The mechanistic link between human leukocyte antigen B27 (HLA-B27) and ankylosing spondylitis (AS) is one of the great enigmas in rheumatology. The introduction of biological therapies that target tumor necrosis factor (TNF) or the interleukin (IL) 23/IL-17A axis has had a major impact on the quality of life for many patients with AS, and one might ask: Why should we care about HLA-B27 at all?
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Explore This IssueJuly 2016
Inhibitors of TNF or the IL-23/IL-17A axis are broadly effective in AS. However, they expose patients to the risks of chronic immunosuppression and place a substantial financial burden on the healthcare system. The focus of research, therefore, has to shift toward finding a cure or preventing the disease, which is unlikely to happen without a detailed understanding of the role of HLA-B27 in AS pathogenesis.
This article provides an overview of HLA-B27 research, highlighting important historical landmarks and recent advances.
Discovery of the HLA-B27 Association
In the early 1970s, serological methods originally developed for histocompatibility testing in the organ transplantation field were applied to rheumatic diseases. This resulted in the discovery of the association between HLA-B27 and AS in 1973 by groups in Los Angeles and London.1-3 Subsequently, HLA-B27 was shown to be associated with other types of spondyloarthritis (SpA) or SpA-related disorders as well, namely psoriatic arthritis, reactive arthritis and uveitis.4-7
HLA testing at that time was done with sera from multiparous women, who had become immunized against paternally derived antigenic determinants present on cells of the fetus.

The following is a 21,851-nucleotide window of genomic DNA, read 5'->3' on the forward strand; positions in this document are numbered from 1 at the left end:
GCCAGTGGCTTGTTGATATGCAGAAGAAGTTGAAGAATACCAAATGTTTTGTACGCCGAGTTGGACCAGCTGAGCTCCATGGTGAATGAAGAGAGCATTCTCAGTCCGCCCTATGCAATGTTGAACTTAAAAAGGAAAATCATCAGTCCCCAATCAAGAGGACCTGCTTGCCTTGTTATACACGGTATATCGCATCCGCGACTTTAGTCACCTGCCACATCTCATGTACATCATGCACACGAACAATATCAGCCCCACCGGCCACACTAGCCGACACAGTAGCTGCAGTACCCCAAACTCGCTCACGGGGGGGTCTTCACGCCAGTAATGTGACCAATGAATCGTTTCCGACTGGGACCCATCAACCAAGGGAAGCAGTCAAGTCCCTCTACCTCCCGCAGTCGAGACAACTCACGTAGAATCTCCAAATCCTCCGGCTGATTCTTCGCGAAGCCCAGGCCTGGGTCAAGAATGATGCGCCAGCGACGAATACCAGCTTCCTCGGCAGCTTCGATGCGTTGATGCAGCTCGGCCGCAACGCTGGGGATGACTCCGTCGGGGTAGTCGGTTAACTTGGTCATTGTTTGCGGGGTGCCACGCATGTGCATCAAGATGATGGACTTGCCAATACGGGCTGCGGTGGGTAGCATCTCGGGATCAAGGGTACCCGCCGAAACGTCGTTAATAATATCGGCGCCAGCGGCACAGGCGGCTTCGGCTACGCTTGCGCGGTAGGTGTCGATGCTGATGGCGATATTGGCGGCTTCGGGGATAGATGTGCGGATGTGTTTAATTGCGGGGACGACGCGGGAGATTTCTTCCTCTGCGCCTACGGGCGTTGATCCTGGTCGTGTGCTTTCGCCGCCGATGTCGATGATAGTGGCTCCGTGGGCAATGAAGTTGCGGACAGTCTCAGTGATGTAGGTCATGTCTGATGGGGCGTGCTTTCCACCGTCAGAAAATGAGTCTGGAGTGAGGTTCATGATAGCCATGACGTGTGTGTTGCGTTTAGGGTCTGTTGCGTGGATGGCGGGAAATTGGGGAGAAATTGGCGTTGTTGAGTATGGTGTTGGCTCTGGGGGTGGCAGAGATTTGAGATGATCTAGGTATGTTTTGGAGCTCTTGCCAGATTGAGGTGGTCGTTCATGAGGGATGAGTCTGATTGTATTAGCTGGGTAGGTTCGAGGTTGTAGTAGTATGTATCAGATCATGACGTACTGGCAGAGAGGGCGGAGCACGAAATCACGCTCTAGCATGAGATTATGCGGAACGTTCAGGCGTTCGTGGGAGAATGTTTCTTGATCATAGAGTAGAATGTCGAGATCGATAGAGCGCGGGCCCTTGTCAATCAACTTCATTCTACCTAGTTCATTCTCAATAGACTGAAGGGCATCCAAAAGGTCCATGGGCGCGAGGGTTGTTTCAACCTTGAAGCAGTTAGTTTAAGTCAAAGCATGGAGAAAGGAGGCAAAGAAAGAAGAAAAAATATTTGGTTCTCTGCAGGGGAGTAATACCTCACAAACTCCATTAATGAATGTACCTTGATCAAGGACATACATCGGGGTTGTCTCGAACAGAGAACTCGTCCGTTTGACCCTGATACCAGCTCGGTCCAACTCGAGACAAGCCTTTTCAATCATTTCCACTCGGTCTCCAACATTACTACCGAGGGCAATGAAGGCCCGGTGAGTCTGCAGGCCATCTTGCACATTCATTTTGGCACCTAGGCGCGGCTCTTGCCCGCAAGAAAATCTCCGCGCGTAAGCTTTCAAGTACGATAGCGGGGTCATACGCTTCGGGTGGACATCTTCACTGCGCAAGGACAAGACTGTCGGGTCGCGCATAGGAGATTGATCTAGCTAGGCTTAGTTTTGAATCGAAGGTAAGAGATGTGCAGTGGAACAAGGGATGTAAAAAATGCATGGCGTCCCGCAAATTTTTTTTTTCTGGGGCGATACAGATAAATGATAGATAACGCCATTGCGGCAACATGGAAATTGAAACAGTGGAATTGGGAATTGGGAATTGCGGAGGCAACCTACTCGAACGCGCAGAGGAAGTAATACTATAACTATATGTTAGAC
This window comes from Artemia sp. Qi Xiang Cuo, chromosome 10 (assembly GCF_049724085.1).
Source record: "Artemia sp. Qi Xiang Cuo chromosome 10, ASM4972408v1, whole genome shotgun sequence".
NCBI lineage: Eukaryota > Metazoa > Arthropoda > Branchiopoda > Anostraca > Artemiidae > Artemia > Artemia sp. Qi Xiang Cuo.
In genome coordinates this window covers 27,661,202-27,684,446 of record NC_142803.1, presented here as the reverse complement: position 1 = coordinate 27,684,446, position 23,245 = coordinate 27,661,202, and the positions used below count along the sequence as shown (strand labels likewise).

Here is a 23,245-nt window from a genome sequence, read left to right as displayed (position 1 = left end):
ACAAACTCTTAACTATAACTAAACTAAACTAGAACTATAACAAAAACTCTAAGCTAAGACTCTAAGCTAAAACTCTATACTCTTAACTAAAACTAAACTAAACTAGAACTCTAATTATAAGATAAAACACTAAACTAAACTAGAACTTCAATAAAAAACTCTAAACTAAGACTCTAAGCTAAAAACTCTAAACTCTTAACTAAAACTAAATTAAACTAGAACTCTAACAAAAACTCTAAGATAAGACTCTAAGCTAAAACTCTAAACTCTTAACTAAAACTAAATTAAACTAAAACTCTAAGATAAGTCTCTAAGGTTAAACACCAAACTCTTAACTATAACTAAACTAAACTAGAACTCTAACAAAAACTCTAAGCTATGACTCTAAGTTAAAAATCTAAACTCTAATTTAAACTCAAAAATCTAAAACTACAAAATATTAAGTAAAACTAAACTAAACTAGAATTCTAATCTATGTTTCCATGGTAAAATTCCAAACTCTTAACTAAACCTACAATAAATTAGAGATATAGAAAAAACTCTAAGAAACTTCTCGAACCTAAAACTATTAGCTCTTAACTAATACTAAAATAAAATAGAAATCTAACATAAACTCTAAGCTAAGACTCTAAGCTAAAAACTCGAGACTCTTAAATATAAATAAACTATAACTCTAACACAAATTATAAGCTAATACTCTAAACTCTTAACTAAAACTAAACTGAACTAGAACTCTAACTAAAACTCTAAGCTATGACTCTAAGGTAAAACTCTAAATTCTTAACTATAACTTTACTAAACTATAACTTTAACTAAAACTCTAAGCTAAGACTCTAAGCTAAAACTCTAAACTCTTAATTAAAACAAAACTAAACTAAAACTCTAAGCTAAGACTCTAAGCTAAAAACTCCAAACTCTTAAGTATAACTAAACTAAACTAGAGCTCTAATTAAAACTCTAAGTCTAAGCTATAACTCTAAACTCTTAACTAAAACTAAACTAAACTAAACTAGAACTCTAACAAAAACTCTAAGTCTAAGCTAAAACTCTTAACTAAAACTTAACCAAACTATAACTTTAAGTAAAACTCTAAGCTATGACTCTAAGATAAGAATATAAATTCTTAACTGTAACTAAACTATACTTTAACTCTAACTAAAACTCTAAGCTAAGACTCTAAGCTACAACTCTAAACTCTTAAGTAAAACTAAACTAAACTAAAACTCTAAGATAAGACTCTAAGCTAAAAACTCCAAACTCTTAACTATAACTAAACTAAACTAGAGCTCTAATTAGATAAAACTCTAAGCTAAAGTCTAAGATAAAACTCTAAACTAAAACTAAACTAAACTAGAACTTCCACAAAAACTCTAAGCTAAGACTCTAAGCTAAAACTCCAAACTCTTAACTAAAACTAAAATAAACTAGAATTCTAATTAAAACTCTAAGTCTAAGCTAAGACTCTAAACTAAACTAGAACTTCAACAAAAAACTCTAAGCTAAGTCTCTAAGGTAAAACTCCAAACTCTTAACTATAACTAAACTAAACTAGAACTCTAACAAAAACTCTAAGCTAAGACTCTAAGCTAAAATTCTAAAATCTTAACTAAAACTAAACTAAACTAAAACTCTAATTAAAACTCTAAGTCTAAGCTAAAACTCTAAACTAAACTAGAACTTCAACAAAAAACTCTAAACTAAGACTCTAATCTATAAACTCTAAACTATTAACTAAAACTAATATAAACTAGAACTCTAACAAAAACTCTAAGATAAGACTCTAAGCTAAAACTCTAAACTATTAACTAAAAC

The nature of the antigenic targets remained unknown until the mid-1980s, when the sequences of the HLA genes, including HLA-B27, were determined.8,9 Soon thereafter, it was discovered that the serologically defined HLA-B27 entity was in fact a family of related alleles with minor differences in their amino acid and/or nucleotide sequences and that some of these subtypes were not associated with AS (see below).
MHC Class I Antigen Presentation
HLA-B27 is an allelic variant of the HLA-B gene located in the major histocompatibility complex (MHC) on human chromosome 6p21. The MHC is a highly polymorphic region containing many genes involved in adaptive and innate immunity. HLA-B and the closely related HLA-A and HLA-C genes are located in the class I subregion of the MHC. HLA-A, HLA-B and HLA-C encode the heavy chain (HC) component of MHC class I molecule. MHC class I molecules are heterotrimeric complexes of the highly polymorphic HC, the non-polymorphic beta 2 microglobulin (b2m), which is encoded outside the MHC on chromosome 15, and a peptide of 8–9 amino acid length. The peptide lies in a groove formed by two HC alpha helices on the apical surface of the complex.